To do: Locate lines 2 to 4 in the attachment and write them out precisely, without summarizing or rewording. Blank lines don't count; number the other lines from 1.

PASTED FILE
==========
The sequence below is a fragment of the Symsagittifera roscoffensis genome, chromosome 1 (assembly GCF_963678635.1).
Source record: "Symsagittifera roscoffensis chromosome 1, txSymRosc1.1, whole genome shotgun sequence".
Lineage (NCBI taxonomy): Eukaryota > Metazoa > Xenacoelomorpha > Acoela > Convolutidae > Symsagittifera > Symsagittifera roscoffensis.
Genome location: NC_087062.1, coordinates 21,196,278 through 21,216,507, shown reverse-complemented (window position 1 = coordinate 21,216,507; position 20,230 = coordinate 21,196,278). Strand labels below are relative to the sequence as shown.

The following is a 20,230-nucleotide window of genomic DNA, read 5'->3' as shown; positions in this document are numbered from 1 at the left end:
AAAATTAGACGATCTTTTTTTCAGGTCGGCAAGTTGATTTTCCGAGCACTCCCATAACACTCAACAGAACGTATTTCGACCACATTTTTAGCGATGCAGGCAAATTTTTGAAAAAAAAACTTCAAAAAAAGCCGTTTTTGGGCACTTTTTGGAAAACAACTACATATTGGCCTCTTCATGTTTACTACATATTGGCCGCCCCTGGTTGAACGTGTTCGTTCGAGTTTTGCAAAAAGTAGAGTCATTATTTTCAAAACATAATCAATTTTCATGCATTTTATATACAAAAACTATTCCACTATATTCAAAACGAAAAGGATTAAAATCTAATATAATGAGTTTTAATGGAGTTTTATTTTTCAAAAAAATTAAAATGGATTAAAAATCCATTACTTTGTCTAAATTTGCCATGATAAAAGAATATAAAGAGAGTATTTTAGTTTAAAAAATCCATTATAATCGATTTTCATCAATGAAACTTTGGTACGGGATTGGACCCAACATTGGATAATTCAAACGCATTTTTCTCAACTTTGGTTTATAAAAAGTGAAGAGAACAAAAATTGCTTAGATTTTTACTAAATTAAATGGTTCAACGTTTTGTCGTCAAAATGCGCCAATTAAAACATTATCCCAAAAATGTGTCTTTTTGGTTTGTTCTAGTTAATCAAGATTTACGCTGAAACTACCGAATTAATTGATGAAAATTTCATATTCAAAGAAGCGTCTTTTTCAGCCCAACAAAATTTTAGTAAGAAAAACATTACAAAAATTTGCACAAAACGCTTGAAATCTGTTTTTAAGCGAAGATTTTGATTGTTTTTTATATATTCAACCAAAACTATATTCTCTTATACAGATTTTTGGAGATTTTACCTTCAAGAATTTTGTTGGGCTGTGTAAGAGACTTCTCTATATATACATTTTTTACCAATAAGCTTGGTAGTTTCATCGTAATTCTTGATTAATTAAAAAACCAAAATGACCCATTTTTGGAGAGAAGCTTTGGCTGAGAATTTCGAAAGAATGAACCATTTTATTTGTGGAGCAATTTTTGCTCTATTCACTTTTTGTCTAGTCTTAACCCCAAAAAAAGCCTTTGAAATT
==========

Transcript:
Source record: "Symsagittifera roscoffensis chromosome 1, txSymRosc1.1, whole genome shotgun sequence".
Lineage (NCBI taxonomy): Eukaryota > Metazoa > Xenacoelomorpha > Acoela > Convolutidae > Symsagittifera > Symsagittifera roscoffensis.
Genome location: NC_087062.1, coordinates 21,196,278 through 21,216,507, shown reverse-complemented (window position 1 = coordinate 21,216,507; position 20,230 = coordinate 21,196,278). Strand labels below are relative to the sequence as shown.